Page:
Students explore their thoughts, emotions, or ideas by freewriting on a topic of their choosing, an academic-related question, or an ethical dilemma.

Contemplative Writing

This variation on freewriting is a method of inner inquiry, helping students to explore their thoughts, emotions, or ideas on a topic of their choice, an academic-related question, or an ethical dilemma.

Level: Upper Elementary, Middle School, High School, College, Adult
Duration: ≤ 15 minutes
My Notes: Add/Edit Notes

Planning For It

When You Might Use This Practice

  • To help students examine more deeply their own thoughts, feelings, and ideas around a personal challenge they are facing
  • To explore a “big question” within an academic subject
  • To examine different solutions to an ethical dilemma
  • As part of a unit that is conducive to asking reflective or personal questions
  • To activate the creative process
  • To have fun and reduce stress about writing, precision, and perfection
  • To help staff explore solutions to a school challenge or to kick-off a brainstorming process


Time Required

  • 5-15 minutes



  • Writing materials


Learning Objectives

Students will:

  • Examine and gain insight into their own thoughts, emotions, and ideas on a specific topic
  • Reflect on the writing process
  • Explore their personal “voice” without concern for self- or other-evaluation


Additional Supports


Character Strengths

  • Creativity
  • Critical Thinking
  • Love of Learning


SEL Competencies

  • Self-Awareness
  • Self-Management
  • Responsible Decision-Making


Mindfulness Components

  • Open Awareness
  • Non-judgement

How To Do It

Reflection Before the Practice

Practice the method with your own question. Set your intention to write freely and without self-criticism or judgment. Don’t worry about trying to be correct or clever; allow yourself to just see what happens. How did this process make you feel afterwards? What insights did you gain through this process?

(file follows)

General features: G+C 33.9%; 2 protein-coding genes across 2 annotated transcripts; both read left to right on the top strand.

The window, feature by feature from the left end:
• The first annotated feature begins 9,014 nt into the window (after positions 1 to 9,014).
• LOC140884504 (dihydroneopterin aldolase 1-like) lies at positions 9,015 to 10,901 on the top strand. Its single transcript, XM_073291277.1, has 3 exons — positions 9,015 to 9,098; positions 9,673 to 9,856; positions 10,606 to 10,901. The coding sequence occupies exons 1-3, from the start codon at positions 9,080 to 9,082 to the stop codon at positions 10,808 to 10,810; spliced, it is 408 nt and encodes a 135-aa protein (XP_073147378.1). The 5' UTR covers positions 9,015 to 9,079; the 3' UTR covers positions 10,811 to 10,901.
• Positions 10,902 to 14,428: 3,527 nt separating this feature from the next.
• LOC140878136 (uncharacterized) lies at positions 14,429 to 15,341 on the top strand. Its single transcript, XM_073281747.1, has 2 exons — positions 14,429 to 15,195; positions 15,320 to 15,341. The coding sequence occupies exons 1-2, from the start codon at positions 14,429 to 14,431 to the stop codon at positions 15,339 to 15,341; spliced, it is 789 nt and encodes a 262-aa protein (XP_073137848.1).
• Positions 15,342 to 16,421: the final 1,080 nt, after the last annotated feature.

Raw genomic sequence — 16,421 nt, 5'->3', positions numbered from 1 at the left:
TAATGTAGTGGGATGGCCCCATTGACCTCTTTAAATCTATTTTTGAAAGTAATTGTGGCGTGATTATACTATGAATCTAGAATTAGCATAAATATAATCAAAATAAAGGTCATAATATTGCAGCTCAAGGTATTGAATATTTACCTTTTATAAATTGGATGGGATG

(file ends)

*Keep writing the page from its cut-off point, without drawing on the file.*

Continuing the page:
This practice may be used with a prompt related to a topic being studied, an ethical dilemma, or with a question generated by students themselves. The focus is on process, not outcome. Assure students that their writing will not be shared unless they choose to do so. Provide as much personal space as possible for students to have privacy, including writing outdoors (weather permitting).

Set Up the Practice

  • Introduce the practice by telling students:
    • Freewriting is an exercise that can help you observe your emotions, intuitions, or physical responses. It is a method of inner inquiry: you never know what you will learn until you start writing; then you discover truths that you didn’t know existed. Free writing can free the writer.
  • If possible, have students choose a space where they will not be disturbed.
  • Guide students through a simple breathing practice to clear and focus their minds and cultivate awareness.

Writing Prompts

  • If students choose their own question, give the following instructions:
    • Write a few lines on anything you would like intuitive guidance on.
    • Focusing on one question ensures optimal clarity. For example:
      • What do I care most about now? (values)
      • Why do I have such difficulty developing healthy eating habits? (health)
      • How can I have a better relationship with my family or a specific person? (relationships)
  • You can also provide students with an open-ended question on a particular academic topic. For example:
    • History: How might the world be different if the atomic bomb had not been invented?
    • Mathematics: How can math be used to make the world a better place?